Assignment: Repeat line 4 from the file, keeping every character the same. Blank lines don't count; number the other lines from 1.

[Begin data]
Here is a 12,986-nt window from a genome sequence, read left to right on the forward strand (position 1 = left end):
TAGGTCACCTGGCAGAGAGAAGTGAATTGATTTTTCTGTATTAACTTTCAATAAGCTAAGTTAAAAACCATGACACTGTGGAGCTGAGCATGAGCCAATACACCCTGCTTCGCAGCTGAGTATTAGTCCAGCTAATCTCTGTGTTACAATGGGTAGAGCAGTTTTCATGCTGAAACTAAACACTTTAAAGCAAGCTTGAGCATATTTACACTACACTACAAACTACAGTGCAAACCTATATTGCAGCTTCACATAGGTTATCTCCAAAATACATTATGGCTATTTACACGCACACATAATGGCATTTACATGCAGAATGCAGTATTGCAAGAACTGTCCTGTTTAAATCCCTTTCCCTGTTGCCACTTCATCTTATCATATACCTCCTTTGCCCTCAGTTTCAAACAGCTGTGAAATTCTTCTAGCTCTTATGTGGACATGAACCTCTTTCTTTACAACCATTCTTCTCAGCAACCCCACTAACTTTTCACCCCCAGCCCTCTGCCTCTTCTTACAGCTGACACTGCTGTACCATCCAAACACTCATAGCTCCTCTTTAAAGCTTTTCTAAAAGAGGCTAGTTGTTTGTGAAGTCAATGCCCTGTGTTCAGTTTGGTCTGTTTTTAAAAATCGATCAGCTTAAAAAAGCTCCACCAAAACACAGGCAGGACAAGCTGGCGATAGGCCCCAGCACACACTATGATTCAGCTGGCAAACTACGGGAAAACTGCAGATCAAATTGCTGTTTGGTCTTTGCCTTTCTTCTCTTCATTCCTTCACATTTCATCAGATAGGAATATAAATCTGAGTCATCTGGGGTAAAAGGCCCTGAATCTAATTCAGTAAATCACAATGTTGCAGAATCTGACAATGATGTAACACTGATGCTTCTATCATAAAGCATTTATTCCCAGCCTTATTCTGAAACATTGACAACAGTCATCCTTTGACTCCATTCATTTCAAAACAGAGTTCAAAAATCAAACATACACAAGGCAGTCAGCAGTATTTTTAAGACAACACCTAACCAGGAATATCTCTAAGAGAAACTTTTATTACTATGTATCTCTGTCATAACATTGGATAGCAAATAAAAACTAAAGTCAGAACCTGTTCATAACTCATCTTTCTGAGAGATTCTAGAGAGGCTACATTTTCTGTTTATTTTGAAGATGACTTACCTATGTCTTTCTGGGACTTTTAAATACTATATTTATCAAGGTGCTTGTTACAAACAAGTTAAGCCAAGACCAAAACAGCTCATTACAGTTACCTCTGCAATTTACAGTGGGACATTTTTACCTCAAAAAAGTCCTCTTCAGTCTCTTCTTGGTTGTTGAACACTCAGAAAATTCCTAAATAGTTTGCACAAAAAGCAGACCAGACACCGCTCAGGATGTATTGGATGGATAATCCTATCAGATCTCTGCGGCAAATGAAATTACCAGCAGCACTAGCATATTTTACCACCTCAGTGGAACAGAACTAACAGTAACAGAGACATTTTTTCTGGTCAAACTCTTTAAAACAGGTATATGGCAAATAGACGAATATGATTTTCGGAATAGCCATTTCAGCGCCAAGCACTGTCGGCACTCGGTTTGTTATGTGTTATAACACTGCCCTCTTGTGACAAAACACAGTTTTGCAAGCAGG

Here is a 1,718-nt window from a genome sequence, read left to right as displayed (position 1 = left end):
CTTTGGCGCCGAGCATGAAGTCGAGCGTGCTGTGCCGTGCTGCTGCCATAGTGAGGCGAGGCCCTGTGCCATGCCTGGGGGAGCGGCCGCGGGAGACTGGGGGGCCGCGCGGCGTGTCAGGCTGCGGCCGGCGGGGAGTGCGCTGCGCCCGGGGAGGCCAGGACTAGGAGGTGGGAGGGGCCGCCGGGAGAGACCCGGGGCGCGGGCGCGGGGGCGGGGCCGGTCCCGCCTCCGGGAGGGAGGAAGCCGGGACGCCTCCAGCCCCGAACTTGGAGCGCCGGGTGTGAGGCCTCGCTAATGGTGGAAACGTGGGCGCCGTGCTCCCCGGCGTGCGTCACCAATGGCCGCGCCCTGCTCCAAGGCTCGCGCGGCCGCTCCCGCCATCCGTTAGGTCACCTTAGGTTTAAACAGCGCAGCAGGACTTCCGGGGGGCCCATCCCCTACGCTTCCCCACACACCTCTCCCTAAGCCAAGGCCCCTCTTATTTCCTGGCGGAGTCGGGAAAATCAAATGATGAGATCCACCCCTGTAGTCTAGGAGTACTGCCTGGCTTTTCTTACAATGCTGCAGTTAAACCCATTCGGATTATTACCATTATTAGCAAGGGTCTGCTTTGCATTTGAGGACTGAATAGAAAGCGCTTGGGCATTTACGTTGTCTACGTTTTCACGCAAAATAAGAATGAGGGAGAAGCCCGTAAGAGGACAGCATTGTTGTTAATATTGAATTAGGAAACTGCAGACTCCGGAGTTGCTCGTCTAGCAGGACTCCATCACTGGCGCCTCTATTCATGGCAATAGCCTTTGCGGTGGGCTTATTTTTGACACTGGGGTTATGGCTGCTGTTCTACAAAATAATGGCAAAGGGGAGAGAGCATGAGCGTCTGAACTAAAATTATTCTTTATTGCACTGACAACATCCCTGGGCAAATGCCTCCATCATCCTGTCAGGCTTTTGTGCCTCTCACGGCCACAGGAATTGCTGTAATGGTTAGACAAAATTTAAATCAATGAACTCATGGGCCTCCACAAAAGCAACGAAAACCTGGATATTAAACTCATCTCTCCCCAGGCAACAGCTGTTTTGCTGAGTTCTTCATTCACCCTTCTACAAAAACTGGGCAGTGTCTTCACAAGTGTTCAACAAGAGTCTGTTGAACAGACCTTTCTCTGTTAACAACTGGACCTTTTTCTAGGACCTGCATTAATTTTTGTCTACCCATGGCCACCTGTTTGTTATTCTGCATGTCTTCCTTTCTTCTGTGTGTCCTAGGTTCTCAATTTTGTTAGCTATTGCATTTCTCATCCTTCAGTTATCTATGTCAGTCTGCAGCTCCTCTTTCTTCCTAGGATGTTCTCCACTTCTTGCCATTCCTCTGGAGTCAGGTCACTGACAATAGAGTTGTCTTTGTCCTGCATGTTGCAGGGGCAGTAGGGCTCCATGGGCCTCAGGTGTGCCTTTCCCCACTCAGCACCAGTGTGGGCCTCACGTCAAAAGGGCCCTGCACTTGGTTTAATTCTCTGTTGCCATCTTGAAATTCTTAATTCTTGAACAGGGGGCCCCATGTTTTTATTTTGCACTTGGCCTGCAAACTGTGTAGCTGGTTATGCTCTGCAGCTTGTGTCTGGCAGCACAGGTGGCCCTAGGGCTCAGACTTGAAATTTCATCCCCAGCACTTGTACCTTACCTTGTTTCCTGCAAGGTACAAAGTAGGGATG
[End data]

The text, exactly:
CTTTGGCGCCGAGCATGAAGTCGAGCGTGCTGTGCCGTGCTGCTGCCATAGTGAGGCGAGGCCCTGTGCCATGCCTGGGGGAGCGGCCGCGGGAGACTGGGGGGCCGCGCGGCGTGTCAGGCTGCGGCCGGCGGGGAGTGCGCTGCGCCCGGGGAGGCCAGGACTAGGAGGTGGGAGGGGCCGCCGGGAGAGACCCGGGGCGCGGGCGCGGGGGCGGGGCCGGTCCCGCCTCCGGGAGGGAGGAAGCCGGGACGCCTCCAGCCCCGAACTTGGAGCGCCGGGTGTGAGGCCTCGCTAATGGTGGAAACGTGGGCGCCGTGCTCCCCGGCGTGCGTCACCAATGGCCGCGCCCTGCTCCAAGGCTCGCGCGGCCGCTCCCGCCATCCGTTAGGTCACCTTAGGTTTAAACAGCGCAGCAGGACTTCCGGGGGGCCCATCCCCTACGCTTCCCCACACACCTCTCCCTAAGCCAAGGCCCCTCTTATTTCCTGGCGGAGTCGGGAAAATCAAATGATGAGATCCACCCCTGTAGTCTAGGAGTACTGCCTGGCTTTTCTTACAATGCTGCAGTTAAACCCATTCGGATTATTACCATTATTAGCAAGGGTCTGCTTTGCATTTGAGGACTGAATAGAAAGCGCTTGGGCATTTACGTTGTCTACGTTTTCACGCAAAATAAGAATGAGGGAGAAGCCCGTAAGAGGACAGCATTGTTGTTAATATTGAATTAGGAAACTGCAGACTCCGGAGTTGCTCGTCTAGCAGGACTCCATCACTGGCGCCTCTATTCATGGCAATAGCCTTTGCGGTGGGCTTATTTTTGACACTGGGGTTATGGCTGCTGTTCTACAAAATAATGGCAAAGGGGAGAGAGCATGAGCGTCTGAACTAAAATTATTCTTTATTGCACTGACAACATCCCTGGGCAAATGCCTCCATCATCCTGTCAGGCTTTTGTGCCTCTCACGGCCACAGGAATTGCTGTAATGGTTAGACAAAATTTAAATCAATGAACTCATGGGCCTCCACAAAAGCAACGAAAACCTGGATATTAAACTCATCTCTCCCCAGGCAACAGCTGTTTTGCTGAGTTCTTCATTCACCCTTCTACAAAAACTGGGCAGTGTCTTCACAAGTGTTCAACAAGAGTCTGTTGAACAGACCTTTCTCTGTTAACAACTGGACCTTTTTCTAGGACCTGCATTAATTTTTGTCTACCCATGGCCACCTGTTTGTTATTCTGCATGTCTTCCTTTCTTCTGTGTGTCCTAGGTTCTCAATTTTGTTAGCTATTGCATTTCTCATCCTTCAGTTATCTATGTCAGTCTGCAGCTCCTCTTTCTTCCTAGGATGTTCTCCACTTCTTGCCATTCCTCTGGAGTCAGGTCACTGACAATAGAGTTGTCTTTGTCCTGCATGTTGCAGGGGCAGTAGGGCTCCATGGGCCTCAGGTGTGCCTTTCCCCACTCAGCACCAGTGTGGGCCTCACGTCAAAAGGGCCCTGCACTTGGTTTAATTCTCTGTTGCCATCTTGAAATTCTTAATTCTTGAACAGGGGGCCCCATGTTTTTATTTTGCACTTGGCCTGCAAACTGTGTAGCTGGTTATGCTCTGCAGCTTGTGTCTGGCAGCACAGGTGGCCCTAGGGCTCAGACTTGAAATTTCATCCCCAGCACTTGTACCTTACCTTGTTTCCTGCAAGGTACAAAGTAGGGATG